When transitioning from graduate school to a postdoctoral position, bringing up the question of taking a project with them is good for trainees to ask during the interview process. This is in anticipation of transitioning from a postdoc to an independent scientist after the postdoc. Independent scientists must have their own project ideas and, ideally, preliminary data to use when applying for grants in their first non-trainee position. When looking for a postdoc, she says, trainees should choose a lab that does research in a complementary area rather than continuing the same line of research. To become an independent scientist, trainees need to stuff their “toolbox” with all of the methods and knowledge they can in order to be successful. In addition, Dr. Wecker stressed that an important part of both transition periods - grad school to postdoc and postdoc to independent scientist - is for the trainee to distinguish themselves from “the pack”.

Dr. Wecker mentioned several ways to become unique in the pool of trainees. There are many certificate programs, which can help trainees expand their area of knowledge and fill up their toolbox. A quick Google search showed me several such certificates including science policydata science or nanotechnology, or teaching. The last link for a Coursera certificate is particularly interesting. Coursera provides free courses online facilitated by faculty at institutions around the United States including Stanford and Harvard among many others. There are other opportunities for trainees to expand their toolbox that aren't through formalized classes. For example, science blogging (hi there!), short-term industry or policy internships, and more!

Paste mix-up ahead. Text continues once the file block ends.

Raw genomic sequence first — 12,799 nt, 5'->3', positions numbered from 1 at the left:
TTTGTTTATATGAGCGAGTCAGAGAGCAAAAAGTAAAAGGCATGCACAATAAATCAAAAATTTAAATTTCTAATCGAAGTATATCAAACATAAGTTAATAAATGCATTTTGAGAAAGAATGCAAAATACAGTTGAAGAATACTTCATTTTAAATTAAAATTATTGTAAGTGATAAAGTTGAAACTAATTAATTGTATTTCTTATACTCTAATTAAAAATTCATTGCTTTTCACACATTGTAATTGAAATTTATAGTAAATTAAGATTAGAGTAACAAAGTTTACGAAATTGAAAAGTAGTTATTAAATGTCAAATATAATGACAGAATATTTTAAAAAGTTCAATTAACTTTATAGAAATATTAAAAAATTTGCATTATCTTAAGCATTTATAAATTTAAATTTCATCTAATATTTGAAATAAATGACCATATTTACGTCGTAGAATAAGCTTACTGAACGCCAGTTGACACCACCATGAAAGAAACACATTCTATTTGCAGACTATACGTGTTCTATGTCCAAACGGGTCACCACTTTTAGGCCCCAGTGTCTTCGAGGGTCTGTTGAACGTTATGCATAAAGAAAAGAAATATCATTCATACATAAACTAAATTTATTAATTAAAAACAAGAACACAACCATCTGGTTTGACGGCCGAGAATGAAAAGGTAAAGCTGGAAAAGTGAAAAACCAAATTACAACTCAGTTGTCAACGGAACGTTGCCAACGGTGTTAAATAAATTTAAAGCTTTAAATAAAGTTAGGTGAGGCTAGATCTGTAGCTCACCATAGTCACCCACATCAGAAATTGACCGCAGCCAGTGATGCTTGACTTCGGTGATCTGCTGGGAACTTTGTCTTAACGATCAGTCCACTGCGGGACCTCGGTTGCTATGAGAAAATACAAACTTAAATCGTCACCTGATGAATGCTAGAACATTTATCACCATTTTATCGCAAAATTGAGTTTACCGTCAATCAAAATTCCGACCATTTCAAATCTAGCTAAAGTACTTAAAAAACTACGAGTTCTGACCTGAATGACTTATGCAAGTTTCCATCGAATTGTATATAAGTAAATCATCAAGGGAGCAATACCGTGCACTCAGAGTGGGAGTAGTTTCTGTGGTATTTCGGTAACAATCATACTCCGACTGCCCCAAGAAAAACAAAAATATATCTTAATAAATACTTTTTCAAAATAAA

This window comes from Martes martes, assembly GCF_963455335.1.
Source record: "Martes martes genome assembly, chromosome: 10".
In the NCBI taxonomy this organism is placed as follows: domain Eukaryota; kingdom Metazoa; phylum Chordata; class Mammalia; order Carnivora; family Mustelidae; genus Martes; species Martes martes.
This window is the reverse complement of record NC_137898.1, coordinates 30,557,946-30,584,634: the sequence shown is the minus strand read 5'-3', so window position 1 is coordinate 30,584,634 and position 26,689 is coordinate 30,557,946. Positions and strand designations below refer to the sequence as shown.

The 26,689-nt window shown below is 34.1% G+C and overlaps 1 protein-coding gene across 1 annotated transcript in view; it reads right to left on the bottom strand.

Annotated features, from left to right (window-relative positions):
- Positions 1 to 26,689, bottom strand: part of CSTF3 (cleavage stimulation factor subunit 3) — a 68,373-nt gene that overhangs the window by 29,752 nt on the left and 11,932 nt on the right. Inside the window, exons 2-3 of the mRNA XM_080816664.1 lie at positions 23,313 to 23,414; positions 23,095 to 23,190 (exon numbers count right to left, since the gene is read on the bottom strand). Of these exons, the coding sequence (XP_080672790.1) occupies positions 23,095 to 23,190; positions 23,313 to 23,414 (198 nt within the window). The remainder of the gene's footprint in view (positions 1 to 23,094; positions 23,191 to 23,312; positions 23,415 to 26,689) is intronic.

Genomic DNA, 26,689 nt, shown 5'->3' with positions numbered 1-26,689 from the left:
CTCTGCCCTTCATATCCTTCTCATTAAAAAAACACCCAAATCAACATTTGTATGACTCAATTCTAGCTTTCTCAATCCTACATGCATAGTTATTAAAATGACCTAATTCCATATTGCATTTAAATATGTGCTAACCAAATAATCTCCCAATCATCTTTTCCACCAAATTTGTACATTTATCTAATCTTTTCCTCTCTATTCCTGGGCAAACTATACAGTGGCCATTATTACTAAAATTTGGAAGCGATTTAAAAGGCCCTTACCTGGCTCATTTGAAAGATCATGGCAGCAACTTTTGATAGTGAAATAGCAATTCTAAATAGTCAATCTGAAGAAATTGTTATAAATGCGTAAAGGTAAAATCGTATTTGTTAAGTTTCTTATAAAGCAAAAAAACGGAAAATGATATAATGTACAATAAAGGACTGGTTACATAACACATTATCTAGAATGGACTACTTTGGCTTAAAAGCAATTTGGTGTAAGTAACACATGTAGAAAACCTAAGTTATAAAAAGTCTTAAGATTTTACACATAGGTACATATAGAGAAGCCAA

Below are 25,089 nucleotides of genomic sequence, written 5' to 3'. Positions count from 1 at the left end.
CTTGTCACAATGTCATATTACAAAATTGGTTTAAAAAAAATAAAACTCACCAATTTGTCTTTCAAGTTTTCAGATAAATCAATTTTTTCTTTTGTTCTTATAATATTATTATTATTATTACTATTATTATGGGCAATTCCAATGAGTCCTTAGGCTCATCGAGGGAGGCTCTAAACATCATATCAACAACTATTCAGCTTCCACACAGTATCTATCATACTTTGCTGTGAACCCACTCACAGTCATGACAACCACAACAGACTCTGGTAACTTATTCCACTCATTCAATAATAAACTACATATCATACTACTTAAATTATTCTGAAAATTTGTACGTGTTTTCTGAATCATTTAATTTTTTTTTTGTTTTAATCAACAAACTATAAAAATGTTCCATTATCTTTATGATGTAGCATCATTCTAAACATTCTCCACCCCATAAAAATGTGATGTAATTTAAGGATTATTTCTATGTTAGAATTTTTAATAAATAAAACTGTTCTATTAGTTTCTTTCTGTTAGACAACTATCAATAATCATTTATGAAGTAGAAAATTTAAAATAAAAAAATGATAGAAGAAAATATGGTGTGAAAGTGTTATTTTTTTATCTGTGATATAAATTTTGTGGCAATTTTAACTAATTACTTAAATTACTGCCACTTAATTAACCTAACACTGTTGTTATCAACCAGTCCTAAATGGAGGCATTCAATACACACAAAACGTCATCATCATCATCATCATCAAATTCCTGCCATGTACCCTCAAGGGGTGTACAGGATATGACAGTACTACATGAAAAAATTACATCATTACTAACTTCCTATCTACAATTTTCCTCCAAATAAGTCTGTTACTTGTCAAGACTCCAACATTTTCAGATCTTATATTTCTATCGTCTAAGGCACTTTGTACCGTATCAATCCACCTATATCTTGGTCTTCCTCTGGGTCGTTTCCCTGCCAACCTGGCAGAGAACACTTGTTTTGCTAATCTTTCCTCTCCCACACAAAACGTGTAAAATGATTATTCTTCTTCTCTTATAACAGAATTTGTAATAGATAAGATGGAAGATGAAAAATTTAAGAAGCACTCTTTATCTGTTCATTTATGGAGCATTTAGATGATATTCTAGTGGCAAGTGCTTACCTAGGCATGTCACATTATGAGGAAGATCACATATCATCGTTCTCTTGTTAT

In summary, Dr. Wecker emphasized that even though trainees do not own their data, communication with their mentor is very important to know which data they can use after leaving that lab. Prior to transitioning to a new position, trainees should make themselves stand out from the crowd!


  1. Is the same policy true when a professor leaves a university, that the data remains with the university? Seems a double standard.

    1. The PI is the investigator, the one who comes up with the ideas and writes the grants to have those ideas funded; therefore, those ideas belong to them (even if they included trainee input). However, when they leave a university it is my understanding that the equipment they purchased with grant money awarded to that university is left at the university.

    2. As far as I know, equipment is university property.

    3. In my case, the UT System Board of Regents owns my data.

      Also, most grants are awarded to institutions, not individuals. If a professor leaves, she has to negotiate to take any grant money with her.